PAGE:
"With a gun, with a gun
You will be what you are
Just the same"
It's said that we become more conservative as we age. Maybe, to be Mr. Literal, our youthful idealism gives way to a pragmatic need to protect what we have gained over the years. Maybe it's just a general onset of caution, brought about by kids and our growing sense of mortality. Maybe political reality, grasped as an adult, is like a toxic gas to starry-eyed idealism. While I lean left on social subjects, my primary tendency is to be skeptical of politics and political idealism of any stripe. I'm wary of vehemence. So any middle-aged movement of mine toward conservatism is not readily apparent to me. I do exhibit a growing tendency to question whether a given measure is likely (to my satisfaction, anyway) to achieve its desired outcome; maybe this is the explanation. But I'm not apolitical. (I even gave a few bucks yesterday toward an effort to make a smoking hole out of every Wal-Mart in the nation, so perhaps even my youthful idealism, such as it is, has not dried up altogether.)
I've been opposed to the war quite vehemently from the outset, but my sputtering rage at what appeared to be the egregious, shocking wrongness of it was kept in check by what I felt was a reasoned acknowledgement of all that I did not know--by the possibility (as W claimed at the time) that our government was in possession of information denied to the rest of us. But when the days passed and it became clear that we were going in, and when no solid and convincing case was made--to go to war with another country!--I was kind of stunned into a depression. It was like watching a ship sink. In retrospect, this was a time for my skepticism and reserve to give way and for me to join the too-small throngs of protesters. I did not do so.
Yesterday on Wisconsin Public Radio, Kathleen Dunn's guest was Juan Cole, a history professor at Michigan State specializing in Middle Eastern studies. They spent the hour discussing governmental malaise, and specifically our present predicament in Iraq. His measured, articulate summary of where we currently find ourselves, including exactly how we got here--and particularly his summary of what was known prior to the invasion, and the systematic misuse of that information--leaves me almost apoplectic. I suppose the Fox News habitue would declare this politically shrill, but I just don't see it.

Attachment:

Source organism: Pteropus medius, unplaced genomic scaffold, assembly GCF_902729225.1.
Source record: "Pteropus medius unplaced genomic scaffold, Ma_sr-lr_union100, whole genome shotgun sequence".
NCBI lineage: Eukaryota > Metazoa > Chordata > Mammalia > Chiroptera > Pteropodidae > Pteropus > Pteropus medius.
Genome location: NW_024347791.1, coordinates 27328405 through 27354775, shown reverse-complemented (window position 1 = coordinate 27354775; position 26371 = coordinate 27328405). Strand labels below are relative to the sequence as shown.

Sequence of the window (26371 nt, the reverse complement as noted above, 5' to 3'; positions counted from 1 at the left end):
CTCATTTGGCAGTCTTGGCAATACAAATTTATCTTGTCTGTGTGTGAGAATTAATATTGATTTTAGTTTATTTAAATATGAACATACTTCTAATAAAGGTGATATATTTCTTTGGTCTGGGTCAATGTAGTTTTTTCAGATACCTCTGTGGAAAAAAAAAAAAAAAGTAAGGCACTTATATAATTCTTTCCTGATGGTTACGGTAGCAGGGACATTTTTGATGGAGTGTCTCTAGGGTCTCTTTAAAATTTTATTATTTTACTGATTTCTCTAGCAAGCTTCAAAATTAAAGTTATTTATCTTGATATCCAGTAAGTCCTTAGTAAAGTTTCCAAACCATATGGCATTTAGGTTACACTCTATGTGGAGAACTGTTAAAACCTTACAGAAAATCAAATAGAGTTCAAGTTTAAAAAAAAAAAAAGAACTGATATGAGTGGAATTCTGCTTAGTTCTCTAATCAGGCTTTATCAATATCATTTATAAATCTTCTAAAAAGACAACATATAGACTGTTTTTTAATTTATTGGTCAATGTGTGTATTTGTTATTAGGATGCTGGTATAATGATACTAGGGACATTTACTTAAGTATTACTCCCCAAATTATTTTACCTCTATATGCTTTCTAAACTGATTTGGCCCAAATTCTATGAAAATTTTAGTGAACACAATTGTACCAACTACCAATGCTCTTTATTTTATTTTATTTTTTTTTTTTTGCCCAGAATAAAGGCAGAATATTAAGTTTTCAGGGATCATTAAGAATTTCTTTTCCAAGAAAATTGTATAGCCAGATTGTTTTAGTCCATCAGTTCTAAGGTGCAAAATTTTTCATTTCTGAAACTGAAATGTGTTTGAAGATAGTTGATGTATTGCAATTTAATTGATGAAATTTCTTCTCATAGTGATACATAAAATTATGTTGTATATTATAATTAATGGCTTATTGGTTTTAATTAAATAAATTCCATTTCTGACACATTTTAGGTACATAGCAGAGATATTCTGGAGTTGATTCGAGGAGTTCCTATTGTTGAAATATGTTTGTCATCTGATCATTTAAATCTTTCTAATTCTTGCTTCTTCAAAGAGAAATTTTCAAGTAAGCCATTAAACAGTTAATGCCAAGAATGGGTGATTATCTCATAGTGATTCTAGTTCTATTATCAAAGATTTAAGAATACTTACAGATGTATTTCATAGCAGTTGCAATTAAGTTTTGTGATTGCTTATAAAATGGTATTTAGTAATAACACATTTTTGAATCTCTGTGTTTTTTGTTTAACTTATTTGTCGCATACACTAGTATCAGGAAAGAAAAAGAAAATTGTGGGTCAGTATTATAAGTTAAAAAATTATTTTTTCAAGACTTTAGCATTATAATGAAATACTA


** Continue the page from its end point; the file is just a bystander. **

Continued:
The worst assumptions now seem confirmed. The president, who has given fewer press conferences than any modern president, is in hiding, avoiding facing the firestorm that his leadership has made; the Vice President and his staff are embroiled in a serious criminal investigation; our country's finances have been put by the president's own hand in unfathomably bad shape with no relief in sight; the economy is little better; our prestige in the world is in the toilet (for the record, I don't believe our national policies should be decided in the U.N. But I feel the opinions and goodwill of our friends are vitally important; and more to the point, our inability to generate the support of those friends for something this momentous should be the reddest of flags). I can't quite get my head around how even a paltry 40% of the population is still supporting this guy: how could he possibly to do more damage than he's done to everything he's touched? I don't understand how we are not rioting in the streets.
We ARE talking about this, and dissent IS being voiced (Professor Cole was after all on Public Radio discussing the matter). But it's hard for me to fathom why at this point we don't put the whole cabal out on their ears. If the very intent was not criminal, certainly the negligence and mismanagement and hubris are. Sorry to beat the old horse, but THESE ARE THE GUYS who were ALL OVER Bill Clinton for what even at the time seemed trivial sins, things without great consequence. Where is their outrage now when thousands are dying?